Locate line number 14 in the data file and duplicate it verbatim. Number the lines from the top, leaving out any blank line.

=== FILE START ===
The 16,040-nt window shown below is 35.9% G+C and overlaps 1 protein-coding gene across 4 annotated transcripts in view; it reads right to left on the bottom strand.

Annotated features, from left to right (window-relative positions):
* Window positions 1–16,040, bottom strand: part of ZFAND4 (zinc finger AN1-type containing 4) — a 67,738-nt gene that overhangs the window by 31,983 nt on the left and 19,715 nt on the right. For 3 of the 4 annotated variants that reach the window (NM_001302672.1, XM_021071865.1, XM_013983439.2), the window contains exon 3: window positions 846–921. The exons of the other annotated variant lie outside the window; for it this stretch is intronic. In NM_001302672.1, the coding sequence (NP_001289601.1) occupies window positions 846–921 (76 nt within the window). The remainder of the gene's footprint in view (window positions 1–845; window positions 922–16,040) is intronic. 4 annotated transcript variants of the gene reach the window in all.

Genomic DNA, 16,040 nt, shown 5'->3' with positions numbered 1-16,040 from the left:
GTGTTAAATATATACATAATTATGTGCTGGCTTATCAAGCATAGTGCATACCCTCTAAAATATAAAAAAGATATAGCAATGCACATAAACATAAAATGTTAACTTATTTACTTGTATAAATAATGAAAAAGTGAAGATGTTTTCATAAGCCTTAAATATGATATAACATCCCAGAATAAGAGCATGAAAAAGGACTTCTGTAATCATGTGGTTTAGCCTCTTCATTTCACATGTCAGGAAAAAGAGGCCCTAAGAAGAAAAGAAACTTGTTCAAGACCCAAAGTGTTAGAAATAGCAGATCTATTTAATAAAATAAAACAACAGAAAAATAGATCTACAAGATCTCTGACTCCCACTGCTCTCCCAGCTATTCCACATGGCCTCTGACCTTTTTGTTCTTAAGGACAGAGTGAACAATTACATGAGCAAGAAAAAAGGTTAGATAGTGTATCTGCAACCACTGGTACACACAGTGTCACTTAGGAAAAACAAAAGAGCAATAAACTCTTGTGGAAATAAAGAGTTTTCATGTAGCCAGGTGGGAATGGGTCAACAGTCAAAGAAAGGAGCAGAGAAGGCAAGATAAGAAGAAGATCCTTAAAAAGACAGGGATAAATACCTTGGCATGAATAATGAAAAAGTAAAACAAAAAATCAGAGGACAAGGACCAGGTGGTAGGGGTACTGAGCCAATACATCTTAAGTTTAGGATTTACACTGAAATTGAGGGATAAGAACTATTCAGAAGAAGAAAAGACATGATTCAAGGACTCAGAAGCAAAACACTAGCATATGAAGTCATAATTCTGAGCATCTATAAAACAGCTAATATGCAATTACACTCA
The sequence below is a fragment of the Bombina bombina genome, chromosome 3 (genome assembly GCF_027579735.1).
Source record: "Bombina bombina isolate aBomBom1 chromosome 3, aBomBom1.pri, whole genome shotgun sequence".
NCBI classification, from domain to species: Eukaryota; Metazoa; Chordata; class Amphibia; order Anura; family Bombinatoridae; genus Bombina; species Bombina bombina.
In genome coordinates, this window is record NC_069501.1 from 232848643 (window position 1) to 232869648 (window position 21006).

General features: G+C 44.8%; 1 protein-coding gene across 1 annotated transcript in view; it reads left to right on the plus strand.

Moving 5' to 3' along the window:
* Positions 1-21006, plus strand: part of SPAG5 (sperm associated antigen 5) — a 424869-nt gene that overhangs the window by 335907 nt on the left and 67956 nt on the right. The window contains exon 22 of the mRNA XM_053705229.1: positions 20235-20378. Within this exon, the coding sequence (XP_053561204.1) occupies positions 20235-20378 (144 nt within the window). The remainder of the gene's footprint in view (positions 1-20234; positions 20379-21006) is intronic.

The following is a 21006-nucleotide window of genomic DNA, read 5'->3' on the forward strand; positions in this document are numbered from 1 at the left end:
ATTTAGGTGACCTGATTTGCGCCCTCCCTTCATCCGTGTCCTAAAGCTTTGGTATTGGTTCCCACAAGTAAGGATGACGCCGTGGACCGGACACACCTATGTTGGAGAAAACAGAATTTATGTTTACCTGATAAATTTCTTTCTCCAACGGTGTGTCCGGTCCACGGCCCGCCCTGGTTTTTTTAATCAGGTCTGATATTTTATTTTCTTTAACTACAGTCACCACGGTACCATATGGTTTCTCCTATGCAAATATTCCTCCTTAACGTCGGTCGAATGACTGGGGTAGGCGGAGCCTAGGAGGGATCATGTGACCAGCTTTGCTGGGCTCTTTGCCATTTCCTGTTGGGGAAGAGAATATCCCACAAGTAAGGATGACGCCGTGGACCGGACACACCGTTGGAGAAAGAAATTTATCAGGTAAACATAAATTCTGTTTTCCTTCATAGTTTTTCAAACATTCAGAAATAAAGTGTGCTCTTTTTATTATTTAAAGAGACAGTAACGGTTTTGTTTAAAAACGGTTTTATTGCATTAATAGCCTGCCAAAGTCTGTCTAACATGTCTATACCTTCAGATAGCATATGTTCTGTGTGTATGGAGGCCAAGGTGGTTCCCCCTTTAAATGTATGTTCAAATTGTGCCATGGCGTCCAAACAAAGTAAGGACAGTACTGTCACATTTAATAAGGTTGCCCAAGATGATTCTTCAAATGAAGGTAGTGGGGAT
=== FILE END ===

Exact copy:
ATTTAGGTGACCTGATTTGCGCCCTCCCTTCATCCGTGTCCTAAAGCTTTGGTATTGGTTCCCACAAGTAAGGATGACGCCGTGGACCGGACACACCTATGTTGGAGAAAACAGAATTTATGTTTACCTGATAAATTTCTTTCTCCAACGGTGTGTCCGGTCCACGGCCCGCCCTGGTTTTTTTAATCAGGTCTGATATTTTATTTTCTTTAACTACAGTCACCACGGTACCATATGGTTTCTCCTATGCAAATATTCCTCCTTAACGTCGGTCGAATGACTGGGGTAGGCGGAGCCTAGGAGGGATCATGTGACCAGCTTTGCTGGGCTCTTTGCCATTTCCTGTTGGGGAAGAGAATATCCCACAAGTAAGGATGACGCCGTGGACCGGACACACCGTTGGAGAAAGAAATTTATCAGGTAAACATAAATTCTGTTTTCCTTCATAGTTTTTCAAACATTCAGAAATAAAGTGTGCTCTTTTTATTATTTAAAGAGACAGTAACGGTTTTGTTTAAAAACGGTTTTATTGCATTAATAGCCTGCCAAAGTCTGTCTAACATGTCTATACCTTCAGATAGCATATGTTCTGTGTGTATGGAGGCCAAGGTGGTTCCCCCTTTAAATGTATGTTCAAATTGTGCCATGGCGTCCAAACAAAGTAAGGACAGTACTGTCACATTTAATAAGGTTGCCCAAGATGATTCTTCAAATGAAGGTAGTGGGGAT